The resultant body was lighter, stiffer, and provided better driver protection in the event of a crash. Still, a full understanding of the engineering qualities of fibreglass-reinforced plastic was still several years off and the suspension attachment points were regularly observed to pull out of the fibreglass structure. The weight savings allowed the Elite to achieve sports car like performance from a 75 hp (56 kW) 1,216 cc (1.2 L) Coventry Climax FWE all-aluminium Inline-four engine while returning a fuel consumption of 35 mpg‑imp (8.1 L/100 km; 29 mpg‑US). All production Elites were powered by the FWE engine, except for one that was fitted with the newly developed Lotus-Ford Twin Cam engine. The FWE engine, derived from a water pump engine usually found bolted to a fire truck, was used by Lucas Electric for electrical component life testing in the presence of intense vibration.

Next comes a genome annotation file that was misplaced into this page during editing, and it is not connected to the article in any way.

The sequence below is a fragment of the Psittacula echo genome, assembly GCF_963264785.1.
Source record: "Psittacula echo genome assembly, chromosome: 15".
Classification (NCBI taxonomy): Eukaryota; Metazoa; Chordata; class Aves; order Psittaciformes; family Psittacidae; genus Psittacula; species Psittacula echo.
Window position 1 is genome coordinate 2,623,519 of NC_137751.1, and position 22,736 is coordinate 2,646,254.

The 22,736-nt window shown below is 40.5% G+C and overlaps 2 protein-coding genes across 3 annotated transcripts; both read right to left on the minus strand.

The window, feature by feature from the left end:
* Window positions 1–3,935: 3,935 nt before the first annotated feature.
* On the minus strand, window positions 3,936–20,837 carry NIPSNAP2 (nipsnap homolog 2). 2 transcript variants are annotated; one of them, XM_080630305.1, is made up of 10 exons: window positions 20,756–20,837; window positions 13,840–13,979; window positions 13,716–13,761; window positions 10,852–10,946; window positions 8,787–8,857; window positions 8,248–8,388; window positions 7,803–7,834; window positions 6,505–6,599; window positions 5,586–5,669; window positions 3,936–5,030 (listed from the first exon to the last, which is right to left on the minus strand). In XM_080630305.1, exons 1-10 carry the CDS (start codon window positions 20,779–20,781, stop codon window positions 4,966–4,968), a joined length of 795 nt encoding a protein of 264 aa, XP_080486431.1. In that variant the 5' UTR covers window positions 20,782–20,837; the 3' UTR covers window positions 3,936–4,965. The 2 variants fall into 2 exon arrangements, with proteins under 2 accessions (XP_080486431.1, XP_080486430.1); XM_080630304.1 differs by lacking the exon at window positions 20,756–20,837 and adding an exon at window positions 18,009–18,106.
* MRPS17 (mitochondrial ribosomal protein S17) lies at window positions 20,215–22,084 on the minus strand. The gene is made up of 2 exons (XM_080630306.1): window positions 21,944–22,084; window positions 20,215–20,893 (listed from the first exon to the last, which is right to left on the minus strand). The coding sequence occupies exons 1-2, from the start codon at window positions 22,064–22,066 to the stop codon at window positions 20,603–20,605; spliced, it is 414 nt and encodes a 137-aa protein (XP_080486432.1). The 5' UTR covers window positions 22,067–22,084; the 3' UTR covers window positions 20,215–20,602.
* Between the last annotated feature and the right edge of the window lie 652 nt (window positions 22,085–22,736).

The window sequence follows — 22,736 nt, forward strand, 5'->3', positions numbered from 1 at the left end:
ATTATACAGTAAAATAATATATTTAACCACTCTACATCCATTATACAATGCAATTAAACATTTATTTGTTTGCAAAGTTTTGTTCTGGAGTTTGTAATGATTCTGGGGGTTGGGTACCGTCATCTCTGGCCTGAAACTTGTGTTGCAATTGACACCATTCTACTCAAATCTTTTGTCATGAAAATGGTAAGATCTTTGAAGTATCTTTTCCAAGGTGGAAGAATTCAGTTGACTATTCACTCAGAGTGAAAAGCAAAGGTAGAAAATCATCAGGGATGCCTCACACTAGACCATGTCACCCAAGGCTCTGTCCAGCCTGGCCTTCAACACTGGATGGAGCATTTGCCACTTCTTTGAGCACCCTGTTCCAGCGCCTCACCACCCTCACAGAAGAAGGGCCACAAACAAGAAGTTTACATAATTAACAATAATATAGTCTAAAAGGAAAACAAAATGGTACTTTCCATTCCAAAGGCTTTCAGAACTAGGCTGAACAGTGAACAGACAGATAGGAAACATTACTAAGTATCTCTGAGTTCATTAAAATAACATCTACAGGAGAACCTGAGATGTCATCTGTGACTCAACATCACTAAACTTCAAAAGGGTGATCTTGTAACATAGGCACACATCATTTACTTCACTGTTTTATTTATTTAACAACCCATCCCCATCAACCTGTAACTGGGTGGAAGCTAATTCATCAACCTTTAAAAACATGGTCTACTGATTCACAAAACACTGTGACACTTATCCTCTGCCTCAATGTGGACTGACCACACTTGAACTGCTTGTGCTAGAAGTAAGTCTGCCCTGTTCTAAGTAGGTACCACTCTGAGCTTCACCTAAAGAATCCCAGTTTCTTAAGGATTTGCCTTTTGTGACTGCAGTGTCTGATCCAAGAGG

The car had independent suspension all round with transverse wishbones at the front and Chapman struts at the rear. The rear struts were so long, that they poked up in the back and the tops could be seen through the rear window. The Series 2 cars, with Bristol-built bodies, had triangulated trailing radius arms for improved toe-in control. Girling disc brakes, usually without servo assistance, of 9.5 in (241 mm) diameter were used, inboard at the rear. When leaving the factory the Elite was originally fitted with Pirelli Cinturato 155HR15 tyres.
Advanced aerodynamics also contributed to the car's low drag coefficient of Cd=0.29 considering the engineers did not enjoy the benefits of computer-aided design or wind tunnel testing. The original Elite drawings were by Peter Kirwan-Taylor. Frank Costin (brother of Mike, one of the co founders of Cosworth), at that time Chief Aerodynamic Engineer for the de Havilland Aircraft Company, contributed to the final design.